4 Ways to Win Over Your Coach Other Than Performance

I’m not going to tell you that there is any easy answer to getting a start over a teammate who is physically ahead of you. Performance is strongly considered by coaches making playing time decisions. It will always be a factor. However, I will say that there are things you can do to potentially earn extra playing time — or win the starting job — in the instance that you and another athlete are evenly skilled. Although this is not an article to discuss performance, I do want to add a few things regarding performance that many young athletes tend to overlook. It’s something I used to help me find my role as an athlete.

My advice is to understand who you are as a person; know your physical attributes, your personality type, ect. And understand who you are as an athlete; your skill set, speed, strength, ect. By understanding your strengths and weaknesses, you can figure out how to highlight the good and hide the bad. Don’t try to be something that you are not, and most importantly, trust yourself.

Now on to the main topic of the article. Here are a few of the things that I see from my athletes which force me to get them into the game. Remember, performance is still a factor, so be sure to capitalize on the opportunity you earn by following these steps!

Performance is not the only way to get more playing time

1. Be a selfless contributor

When a coach needs a player to fill a specific role, on or off the field, always be the first to step forward. Coaches sometimes refer to this as servant leadership, and they will notice when you contribute in ways that other teammates aren’t willing to. When it comes to them looking for someone to fill a newly opened starting role, you may just find yourself at the top of the list.

2. Give relentless effort

It takes zero skill to give relentless effort. Effort is a measure of one’s internal motivation. Your effort level will tell a coach everything they need to know about who you are. Both as the player you are today, and the one you can become down the road.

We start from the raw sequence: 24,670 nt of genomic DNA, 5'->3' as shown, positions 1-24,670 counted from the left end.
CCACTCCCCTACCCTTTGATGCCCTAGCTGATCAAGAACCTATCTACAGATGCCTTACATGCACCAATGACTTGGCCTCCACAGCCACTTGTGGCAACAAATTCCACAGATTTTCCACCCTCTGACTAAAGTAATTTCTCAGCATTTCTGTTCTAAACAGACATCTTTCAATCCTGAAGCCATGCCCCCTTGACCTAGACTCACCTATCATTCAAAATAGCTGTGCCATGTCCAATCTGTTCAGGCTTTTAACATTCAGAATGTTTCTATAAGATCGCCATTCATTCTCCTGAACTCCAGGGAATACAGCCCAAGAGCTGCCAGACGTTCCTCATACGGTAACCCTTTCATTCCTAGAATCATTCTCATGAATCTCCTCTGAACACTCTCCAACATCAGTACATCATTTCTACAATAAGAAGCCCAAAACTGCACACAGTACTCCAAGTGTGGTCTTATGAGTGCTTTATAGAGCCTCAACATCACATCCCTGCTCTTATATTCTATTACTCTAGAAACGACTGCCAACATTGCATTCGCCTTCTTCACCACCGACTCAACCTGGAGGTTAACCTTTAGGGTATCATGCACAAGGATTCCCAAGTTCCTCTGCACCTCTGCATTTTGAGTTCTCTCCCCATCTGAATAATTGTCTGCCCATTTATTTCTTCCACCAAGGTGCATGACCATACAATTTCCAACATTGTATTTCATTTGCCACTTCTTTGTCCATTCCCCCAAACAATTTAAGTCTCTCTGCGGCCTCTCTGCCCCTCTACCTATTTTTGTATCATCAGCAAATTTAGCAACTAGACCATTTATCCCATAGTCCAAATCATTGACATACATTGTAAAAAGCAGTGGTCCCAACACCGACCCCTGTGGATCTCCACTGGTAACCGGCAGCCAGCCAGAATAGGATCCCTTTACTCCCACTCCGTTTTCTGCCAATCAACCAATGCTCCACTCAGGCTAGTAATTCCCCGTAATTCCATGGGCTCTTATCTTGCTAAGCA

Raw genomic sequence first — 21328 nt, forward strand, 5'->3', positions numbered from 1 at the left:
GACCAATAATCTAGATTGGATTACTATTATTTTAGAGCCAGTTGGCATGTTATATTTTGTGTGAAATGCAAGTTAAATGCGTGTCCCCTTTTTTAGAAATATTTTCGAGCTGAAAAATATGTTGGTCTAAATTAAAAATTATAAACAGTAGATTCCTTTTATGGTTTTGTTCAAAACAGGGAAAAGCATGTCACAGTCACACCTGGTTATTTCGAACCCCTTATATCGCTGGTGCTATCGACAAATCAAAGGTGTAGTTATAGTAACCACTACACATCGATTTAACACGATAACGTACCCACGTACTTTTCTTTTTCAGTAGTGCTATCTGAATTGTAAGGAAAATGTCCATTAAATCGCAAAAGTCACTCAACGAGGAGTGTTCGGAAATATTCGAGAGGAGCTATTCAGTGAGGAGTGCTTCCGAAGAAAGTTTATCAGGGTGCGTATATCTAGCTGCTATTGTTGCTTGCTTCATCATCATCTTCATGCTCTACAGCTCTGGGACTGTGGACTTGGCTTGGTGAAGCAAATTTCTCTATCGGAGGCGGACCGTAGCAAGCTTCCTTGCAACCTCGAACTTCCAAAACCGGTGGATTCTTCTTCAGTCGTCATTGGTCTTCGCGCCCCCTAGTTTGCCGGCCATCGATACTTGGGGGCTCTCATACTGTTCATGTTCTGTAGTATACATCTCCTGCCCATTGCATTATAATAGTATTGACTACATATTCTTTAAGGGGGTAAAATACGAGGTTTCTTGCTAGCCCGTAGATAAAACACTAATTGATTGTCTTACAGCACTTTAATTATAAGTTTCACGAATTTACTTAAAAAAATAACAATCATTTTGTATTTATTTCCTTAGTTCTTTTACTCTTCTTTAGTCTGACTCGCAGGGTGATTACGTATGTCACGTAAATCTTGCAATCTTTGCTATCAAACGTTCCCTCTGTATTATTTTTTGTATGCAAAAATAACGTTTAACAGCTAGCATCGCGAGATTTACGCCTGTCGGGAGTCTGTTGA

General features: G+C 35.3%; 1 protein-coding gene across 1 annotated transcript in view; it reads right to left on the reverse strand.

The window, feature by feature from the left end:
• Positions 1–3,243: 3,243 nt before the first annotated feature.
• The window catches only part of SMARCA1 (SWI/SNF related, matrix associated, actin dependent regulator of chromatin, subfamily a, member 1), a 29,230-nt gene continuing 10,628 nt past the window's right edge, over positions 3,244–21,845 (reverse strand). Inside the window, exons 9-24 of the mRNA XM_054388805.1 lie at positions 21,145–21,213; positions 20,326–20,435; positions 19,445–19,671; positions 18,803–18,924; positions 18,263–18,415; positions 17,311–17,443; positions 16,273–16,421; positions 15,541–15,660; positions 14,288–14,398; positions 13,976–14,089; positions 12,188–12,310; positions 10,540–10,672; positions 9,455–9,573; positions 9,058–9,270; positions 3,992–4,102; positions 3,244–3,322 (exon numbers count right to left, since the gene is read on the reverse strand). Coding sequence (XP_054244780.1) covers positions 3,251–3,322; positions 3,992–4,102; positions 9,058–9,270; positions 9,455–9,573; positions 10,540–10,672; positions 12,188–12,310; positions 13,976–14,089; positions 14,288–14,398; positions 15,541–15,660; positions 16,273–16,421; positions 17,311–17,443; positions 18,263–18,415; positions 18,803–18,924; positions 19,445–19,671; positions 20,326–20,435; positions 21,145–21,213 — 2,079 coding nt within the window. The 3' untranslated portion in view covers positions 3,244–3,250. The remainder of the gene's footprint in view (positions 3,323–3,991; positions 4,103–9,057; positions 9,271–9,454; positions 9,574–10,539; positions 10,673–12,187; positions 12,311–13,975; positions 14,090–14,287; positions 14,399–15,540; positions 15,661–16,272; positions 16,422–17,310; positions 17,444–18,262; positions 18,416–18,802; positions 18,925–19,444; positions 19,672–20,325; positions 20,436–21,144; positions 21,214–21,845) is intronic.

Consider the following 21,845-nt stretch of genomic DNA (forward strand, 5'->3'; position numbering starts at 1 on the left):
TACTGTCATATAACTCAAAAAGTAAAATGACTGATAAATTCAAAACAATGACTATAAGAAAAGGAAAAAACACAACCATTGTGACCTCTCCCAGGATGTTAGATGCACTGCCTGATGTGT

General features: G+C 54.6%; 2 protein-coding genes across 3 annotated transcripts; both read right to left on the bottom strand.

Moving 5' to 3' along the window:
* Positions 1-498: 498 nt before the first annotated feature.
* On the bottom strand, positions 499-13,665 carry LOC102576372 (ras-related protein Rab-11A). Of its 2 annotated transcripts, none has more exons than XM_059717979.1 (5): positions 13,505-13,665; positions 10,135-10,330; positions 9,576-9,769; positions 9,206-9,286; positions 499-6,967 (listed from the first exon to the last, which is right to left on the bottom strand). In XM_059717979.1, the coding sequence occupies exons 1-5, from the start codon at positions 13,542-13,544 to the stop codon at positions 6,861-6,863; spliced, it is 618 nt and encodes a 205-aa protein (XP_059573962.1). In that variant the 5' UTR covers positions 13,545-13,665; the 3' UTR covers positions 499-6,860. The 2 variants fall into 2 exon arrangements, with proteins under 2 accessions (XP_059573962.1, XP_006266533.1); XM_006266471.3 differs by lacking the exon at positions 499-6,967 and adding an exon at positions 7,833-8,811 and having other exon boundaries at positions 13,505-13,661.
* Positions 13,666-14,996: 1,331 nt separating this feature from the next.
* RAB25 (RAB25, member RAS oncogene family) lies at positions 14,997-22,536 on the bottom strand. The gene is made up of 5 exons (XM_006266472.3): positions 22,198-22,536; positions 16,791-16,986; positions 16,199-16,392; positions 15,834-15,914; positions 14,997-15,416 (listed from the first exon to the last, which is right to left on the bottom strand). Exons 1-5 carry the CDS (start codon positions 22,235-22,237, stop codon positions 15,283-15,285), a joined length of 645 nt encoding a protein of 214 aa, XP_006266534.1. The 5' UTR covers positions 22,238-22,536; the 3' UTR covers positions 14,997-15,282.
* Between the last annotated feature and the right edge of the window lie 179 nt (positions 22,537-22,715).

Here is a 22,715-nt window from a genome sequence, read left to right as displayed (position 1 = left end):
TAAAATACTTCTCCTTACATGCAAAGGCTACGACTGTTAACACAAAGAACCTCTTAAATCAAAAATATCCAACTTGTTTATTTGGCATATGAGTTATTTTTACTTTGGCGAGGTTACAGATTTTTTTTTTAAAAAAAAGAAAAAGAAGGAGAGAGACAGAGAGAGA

3. Be coachable

When the going gets tough, can you handle a coach being hard on you? When you make mistakes, do you listen to their suggested corrections? Or do you have an excuse for everything? When you perform well, but the coach still finds something to tweak, do you listen and learn? Do you seek knowledge from your coaches? Each of these questions address your individual level of coachability. A quality that all athletes need, and one that can help you earn your coach’s respect.

4. Be consistent

Just like effort, it takes zero skill to be consistent. Consistency is a measure of one’s discipline, not their performance. Consistently contribute, give relentless effort, and be coachable. If you consistently show up the right way in the eyes of your coach, he will be more likely to give you greater opportunities.

Get more playing time by following these four steps

When you do these four things, it is impossible to be overlooked. When you do these four things, your
performance will benefit. Most importantly, when you do these four things, you will shape your
behaviors in a way that will benefit you long after sports.

wide receiver running a route good performance

Michael Mosser is a five-star football coach in the Knoxville, TN area. Check out his profile here and book a session with him today!

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